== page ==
Outbreak of bird flu cases in China worries health officials

At least 24 infections have been reported in the last week; officials say there's yet no sign of human-to-human transfer

Health officials in protective suits transport sacks of poultry as part of preventive measures against the H7N9 bird flu at a poultry market in Zhuji, Zhejiang province, China, on Jan. 6, 2014.


A wave of H7N9 bird flu cases and deaths in China since the start of 2014 shows emerging flu strains need constant surveillance if the world is not to be caught off guard by a deadly pandemic.

At least 24 H7N9 flu infections and three deaths have been confirmed in the past week by the World Health Organization (WHO), a big increase from the two cases and one death reported for the four-month period of June to September, which was the last time a cluster had been reported.

China's National Health and Family Planning Commission said on Friday it had seen 28 confirmed human cases of H7N9 in five provinces across the country since the start of the year.

"There's now a clear second wave of this virus," said Jake Dunning, a researcher at Imperial College London who has been monitoring the outbreak.

While the winter flu season means an increase in infections is not unexpected, it raises the risk of the virus mutating and perhaps getting a chance to acquire genetic changes that may allow it to spread easily from one person to another.

The H7N9 bird flu virus emerged in March last year and has so far infected at least 170 people in China, Taiwan and Hong Kong, killing around 50 of them.

Many, but not all, of those infected had contact with poultry or other birds, so for now this virus has apparently not adapted to easy human-to-human transmission – one of the main features keeping a pandemic emergency response on hold.

China's health commission said experts had concluded that H7N9 transmission "is still from poultry to humans".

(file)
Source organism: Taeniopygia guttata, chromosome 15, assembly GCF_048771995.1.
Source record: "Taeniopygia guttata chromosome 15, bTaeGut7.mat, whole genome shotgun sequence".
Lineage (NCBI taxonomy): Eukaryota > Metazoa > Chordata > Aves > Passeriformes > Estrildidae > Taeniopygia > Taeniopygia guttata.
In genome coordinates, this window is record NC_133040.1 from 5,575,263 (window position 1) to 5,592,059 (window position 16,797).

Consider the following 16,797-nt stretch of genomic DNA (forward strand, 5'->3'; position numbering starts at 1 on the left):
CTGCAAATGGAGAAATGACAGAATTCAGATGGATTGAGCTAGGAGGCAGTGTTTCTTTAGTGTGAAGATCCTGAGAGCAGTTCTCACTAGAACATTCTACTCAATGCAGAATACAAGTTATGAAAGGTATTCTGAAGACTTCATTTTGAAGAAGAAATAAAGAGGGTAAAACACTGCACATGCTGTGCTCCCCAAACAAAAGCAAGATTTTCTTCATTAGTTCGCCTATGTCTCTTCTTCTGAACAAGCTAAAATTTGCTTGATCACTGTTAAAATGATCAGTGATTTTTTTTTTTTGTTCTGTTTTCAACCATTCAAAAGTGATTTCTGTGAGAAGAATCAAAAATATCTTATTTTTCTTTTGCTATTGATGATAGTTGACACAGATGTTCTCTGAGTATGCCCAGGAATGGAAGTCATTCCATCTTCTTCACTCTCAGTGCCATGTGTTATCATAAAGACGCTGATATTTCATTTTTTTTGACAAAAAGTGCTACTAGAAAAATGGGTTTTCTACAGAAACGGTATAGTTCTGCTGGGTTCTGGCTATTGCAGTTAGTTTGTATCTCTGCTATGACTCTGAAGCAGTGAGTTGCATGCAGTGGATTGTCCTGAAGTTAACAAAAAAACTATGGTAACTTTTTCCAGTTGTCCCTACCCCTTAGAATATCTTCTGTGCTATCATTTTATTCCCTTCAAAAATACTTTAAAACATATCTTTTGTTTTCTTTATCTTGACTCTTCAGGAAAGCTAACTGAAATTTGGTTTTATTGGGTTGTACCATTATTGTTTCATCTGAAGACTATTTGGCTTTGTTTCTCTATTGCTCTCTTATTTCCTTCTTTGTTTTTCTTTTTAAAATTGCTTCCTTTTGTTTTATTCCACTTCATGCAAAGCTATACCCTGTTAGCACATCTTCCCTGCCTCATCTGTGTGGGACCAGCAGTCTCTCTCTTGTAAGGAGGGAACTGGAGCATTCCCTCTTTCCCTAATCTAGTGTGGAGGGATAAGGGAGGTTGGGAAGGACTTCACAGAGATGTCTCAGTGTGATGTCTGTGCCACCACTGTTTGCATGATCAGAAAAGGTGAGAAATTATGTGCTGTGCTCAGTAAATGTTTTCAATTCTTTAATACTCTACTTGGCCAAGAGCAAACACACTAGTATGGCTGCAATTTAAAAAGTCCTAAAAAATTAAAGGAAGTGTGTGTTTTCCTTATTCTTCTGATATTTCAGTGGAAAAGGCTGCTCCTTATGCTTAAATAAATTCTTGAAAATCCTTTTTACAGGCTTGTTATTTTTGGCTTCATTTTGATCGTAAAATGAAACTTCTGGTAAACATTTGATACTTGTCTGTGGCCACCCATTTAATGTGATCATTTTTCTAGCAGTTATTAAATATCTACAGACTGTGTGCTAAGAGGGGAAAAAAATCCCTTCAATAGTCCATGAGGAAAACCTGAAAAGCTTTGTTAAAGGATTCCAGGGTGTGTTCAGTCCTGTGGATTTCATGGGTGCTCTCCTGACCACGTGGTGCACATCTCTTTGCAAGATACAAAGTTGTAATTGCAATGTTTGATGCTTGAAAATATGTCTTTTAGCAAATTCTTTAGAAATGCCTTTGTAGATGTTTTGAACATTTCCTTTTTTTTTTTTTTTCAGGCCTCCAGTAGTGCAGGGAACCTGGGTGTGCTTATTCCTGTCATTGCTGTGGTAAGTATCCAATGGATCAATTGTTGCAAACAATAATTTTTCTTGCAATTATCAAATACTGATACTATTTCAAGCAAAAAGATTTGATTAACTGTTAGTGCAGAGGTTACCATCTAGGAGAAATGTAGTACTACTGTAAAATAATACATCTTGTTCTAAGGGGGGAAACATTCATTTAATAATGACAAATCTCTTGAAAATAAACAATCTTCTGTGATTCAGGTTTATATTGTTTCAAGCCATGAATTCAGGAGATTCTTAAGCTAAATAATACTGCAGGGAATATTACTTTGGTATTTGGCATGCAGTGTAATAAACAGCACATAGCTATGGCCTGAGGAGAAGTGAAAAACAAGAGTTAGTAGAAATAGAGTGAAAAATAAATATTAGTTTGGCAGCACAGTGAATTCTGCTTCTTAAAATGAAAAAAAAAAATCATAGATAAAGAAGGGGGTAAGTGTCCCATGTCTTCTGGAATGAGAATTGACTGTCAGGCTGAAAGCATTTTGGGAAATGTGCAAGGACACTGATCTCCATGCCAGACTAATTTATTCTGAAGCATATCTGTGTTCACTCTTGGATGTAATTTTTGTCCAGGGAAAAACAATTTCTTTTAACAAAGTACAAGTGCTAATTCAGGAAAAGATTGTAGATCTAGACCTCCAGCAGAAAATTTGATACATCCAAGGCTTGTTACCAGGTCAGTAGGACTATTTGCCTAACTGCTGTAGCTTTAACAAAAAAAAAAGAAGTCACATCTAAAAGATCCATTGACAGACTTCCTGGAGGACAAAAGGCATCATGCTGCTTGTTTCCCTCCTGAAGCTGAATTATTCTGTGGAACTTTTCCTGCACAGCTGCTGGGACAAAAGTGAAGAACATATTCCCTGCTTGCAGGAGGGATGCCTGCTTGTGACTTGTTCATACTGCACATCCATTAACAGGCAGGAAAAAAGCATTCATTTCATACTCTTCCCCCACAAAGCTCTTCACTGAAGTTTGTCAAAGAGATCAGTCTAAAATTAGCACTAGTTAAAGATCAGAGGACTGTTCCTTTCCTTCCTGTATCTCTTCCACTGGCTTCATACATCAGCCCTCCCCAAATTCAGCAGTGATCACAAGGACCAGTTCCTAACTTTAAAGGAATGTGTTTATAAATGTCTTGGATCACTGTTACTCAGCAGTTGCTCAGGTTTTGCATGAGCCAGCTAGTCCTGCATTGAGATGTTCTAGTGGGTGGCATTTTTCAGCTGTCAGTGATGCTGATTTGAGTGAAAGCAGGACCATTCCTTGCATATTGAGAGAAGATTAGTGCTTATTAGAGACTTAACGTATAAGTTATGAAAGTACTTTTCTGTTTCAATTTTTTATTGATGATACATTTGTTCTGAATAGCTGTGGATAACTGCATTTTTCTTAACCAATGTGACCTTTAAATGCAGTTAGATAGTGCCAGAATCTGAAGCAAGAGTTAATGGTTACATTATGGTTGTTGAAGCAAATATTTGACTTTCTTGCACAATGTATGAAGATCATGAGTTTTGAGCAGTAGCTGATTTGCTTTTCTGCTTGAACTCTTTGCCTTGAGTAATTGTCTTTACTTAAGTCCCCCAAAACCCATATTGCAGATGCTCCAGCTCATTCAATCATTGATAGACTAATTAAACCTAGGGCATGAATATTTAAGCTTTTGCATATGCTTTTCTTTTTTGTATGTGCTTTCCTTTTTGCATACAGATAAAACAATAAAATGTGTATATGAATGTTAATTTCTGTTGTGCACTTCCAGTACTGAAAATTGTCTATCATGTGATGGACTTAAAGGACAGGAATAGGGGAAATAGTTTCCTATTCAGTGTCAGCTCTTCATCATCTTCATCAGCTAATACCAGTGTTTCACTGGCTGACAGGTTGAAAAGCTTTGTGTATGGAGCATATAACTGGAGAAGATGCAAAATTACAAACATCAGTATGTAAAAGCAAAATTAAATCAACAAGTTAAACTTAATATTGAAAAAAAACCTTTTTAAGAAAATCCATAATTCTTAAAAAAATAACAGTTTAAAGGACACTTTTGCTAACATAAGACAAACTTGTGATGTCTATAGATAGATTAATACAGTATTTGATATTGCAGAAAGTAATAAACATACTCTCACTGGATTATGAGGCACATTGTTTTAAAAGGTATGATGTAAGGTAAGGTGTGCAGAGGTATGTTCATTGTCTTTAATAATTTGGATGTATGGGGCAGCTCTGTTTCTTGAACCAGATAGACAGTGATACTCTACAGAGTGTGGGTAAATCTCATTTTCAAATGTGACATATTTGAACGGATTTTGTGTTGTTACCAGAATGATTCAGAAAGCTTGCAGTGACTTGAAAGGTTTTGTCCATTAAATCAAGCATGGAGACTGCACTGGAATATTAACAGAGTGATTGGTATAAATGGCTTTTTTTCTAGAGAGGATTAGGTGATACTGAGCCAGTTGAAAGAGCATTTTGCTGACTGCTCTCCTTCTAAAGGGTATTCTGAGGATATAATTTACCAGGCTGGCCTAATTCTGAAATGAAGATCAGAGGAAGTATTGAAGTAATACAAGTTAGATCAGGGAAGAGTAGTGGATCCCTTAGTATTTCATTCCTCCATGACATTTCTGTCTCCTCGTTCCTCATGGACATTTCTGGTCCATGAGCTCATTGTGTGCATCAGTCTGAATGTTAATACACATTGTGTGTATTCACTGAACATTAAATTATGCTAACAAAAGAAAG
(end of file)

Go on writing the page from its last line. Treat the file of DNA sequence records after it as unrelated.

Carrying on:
Yet the strain does have some worrying features, including a limited capability to spread from one person to another. An analysis of probable H7N9 transmission from person to person, published last August, gave the best proof yet that it can sporadically jump between people.

A separate team of researchers in the United States said in December while it is not impossible that H7N9 could become easily transmissible from person to person, it would need to undergo multiple mutations.

Another alarm was sounded last month when scientists said they had found that a mutation in the virus can render it resistant to a first-line treatment drug without limiting its ability to spread in mammals.

WHO chief spokesman Gregory Hartl said the United Nations health agency had noted the rapid increase in infections in the past few weeks and was keeping a watchful eye.

"So far we haven't seen anything that causes us to change our risk assessment," he said from WHO's Geneva headquarters

His sentiment was echoed by the Chinese health commission, which said, "up to now, inspections have found no mutations of the virus that are of significance to public health."

Al Jazeera and wire serivces


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